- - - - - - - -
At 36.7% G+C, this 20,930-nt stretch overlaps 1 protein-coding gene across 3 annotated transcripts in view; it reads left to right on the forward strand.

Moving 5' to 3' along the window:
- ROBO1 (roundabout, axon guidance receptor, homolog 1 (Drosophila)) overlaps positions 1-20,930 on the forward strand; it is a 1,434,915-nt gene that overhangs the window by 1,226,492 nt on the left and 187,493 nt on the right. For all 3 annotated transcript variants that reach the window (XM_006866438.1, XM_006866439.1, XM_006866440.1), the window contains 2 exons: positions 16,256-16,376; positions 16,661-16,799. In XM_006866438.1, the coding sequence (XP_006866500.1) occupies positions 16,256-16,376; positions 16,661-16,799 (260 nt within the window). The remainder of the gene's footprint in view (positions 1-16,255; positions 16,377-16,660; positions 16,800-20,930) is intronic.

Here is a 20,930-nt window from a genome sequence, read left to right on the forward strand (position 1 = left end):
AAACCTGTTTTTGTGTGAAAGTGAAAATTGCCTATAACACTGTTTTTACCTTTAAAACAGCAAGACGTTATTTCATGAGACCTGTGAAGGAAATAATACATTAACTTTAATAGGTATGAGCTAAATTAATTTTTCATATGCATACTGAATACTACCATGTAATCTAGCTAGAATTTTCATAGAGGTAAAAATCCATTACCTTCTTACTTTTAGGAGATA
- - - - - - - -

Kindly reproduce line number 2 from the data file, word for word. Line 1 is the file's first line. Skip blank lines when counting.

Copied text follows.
Moving 5' to 3' along the window: